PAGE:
New stadiums: We now have 10 of the Big Ten

source:; author: michał

New stadiums: We now have 10 of the Big Ten 10 out of 14 Big Ten stadiums are already available at StadiumDB. Some of the world’s greatest stadiums joined us from Nebraska, Wisconsin and Iowa. Almost 240,000 capacity together!


In the first part we presented you with the East Division of the Big Ten. Now it’s time for the “smaller” one from the west. Smaller doesn’t mean small, though, as you can clearly see by the three stadiums added tonight:


Memorial Stadium, Lincoln, Nebraska (86,047)

Memorial Stadium© Dostoevsky06

Campaign to fund the $400,000 stadium for University of Nebraska-Lincoln was launched in 1922 and proved successful enough for the 31,000-capacity ground to be ready by October 1923. Back then it had two grandstands in the west and east (current lower tiers of the stadium’s both sides).

It survived in this shape and size until mid-1960’s when the new south stand was erected. Later expanded, the single-tiered section is distinctive due to its unusual shape. Instead of curved or more rectangular layout, various sections of the stand are angled differently towards the field. By the end of that decade, similar sections were added in the north, making the capacity nearly 65,000.

Until late 1990s the stadium had nearly only general admission seats. This changed when new pressbox was erected in the west, accompanied by vast corporate zones with skyboxes and open-air sections. In 2012-2013 similar expansion was carried out in the east, setting regular capacity at 85,000.

Record attendances are way higher than the nominal size, though. Since 2013 top games were watched by 91,000+ and the stadium boasts the NCAA’s record for over 340 sellouts in a row!

The name Memorial Stadium was initially dedicated to Nebraskans who fought in the Civil War and American-Spanish War, later also to those giving their lives in further wars.


Camp Randall Stadium, Madison, Wisconsin (80,321)

Camp Randall Stadium© Steve Shupe (cc: by-nc)

Sport arrived to former Camp Randall military training camp just three decades after the Civil War, making it one of the oldest operating sports fields in the USA. That said, it wasn’t the current stadium, fans would gather mostly on wooden benches and stands.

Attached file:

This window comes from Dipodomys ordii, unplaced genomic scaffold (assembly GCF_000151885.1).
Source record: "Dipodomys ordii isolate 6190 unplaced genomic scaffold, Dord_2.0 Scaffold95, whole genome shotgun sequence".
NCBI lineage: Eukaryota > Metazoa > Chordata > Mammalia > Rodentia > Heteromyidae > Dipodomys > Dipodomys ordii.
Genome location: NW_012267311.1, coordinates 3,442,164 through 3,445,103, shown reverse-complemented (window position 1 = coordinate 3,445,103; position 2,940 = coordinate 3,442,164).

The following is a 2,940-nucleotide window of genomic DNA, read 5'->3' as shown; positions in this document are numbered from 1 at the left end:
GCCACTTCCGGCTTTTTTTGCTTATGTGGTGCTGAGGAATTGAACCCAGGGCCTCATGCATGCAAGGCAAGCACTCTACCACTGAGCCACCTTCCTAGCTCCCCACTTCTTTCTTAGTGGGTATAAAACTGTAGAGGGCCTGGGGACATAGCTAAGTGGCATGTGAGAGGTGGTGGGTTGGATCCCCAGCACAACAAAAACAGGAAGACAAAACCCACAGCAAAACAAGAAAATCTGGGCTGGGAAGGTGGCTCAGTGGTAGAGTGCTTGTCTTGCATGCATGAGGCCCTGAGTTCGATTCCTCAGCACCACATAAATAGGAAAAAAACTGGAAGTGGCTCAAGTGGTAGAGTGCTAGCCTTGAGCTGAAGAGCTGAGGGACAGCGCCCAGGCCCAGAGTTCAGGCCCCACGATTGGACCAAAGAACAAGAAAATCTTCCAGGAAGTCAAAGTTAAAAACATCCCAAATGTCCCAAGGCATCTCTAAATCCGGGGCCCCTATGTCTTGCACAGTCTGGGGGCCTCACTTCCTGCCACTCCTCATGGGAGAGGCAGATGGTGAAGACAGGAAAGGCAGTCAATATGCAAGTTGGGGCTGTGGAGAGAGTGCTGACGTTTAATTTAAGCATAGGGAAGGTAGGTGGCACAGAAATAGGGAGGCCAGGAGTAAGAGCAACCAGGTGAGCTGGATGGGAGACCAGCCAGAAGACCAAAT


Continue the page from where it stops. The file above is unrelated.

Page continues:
These began dilapidating after two decades and in 1915 parts collapsed, prompting financial aid for complete reconstruction. After several months of works, the stadium for just over 10,000 people was opened, but soon proved insufficient.

Camp Randall Stadium

Already by 1920 it was expanded to 20,000, after a few more years it was nearly 40,000! This immense growth was associated with demand for Badgers games and the Big Ten’s team potential.

Initially shaped as a horseshoe with open south end, the stadium became nearly fully enclosed by 2005 to cope with the demand. The running track had to be removed, south end occupied (though still topped by the 1930 Field House) and west side received as big upper deck as was possible to fit with a road running just behind the stand.

With over 80,000 capacity now, the stadium offers bulk of its great corporate seating in the east, while the northern curve is devoted to the so-called student section. It’s known globally to begin jumping after the third quarter in the tune of “Jump around”, getting almost all of the stadium in a festive mood.


Kinnick Stadium, Iowa City, Iowa (70,585)

Kinnick Stadium© Christopher Jones

Opened after just 7 months of around-the-clock work in 1929, this stadium in western Iowa City was then called simply Iowa Stadium. Owned by University of Iowa was indeed pride of the state as it had two vast grandstands (partly sunken, partly built with concrete and steel) with capacity of 25,000+ each.

Kinnick Stadium

No major changes were carried out until 1956, 1983 and 1990, when additions of new sections behind northern and southern goals allowed it to exceed 70,000, the capacity it has today. To date the greatest renovation came in 2004-2006, when nearly $90 million was invested to reconstruct the entire south end and add a new press/VIP tower in the west.  

The stadium’s name changed in 1972 to honour Nile Kinnick. He was a rising star of American football in 1939, when the WWII forced him to join the army. He was killed during a training flight near the coast of Venezuela.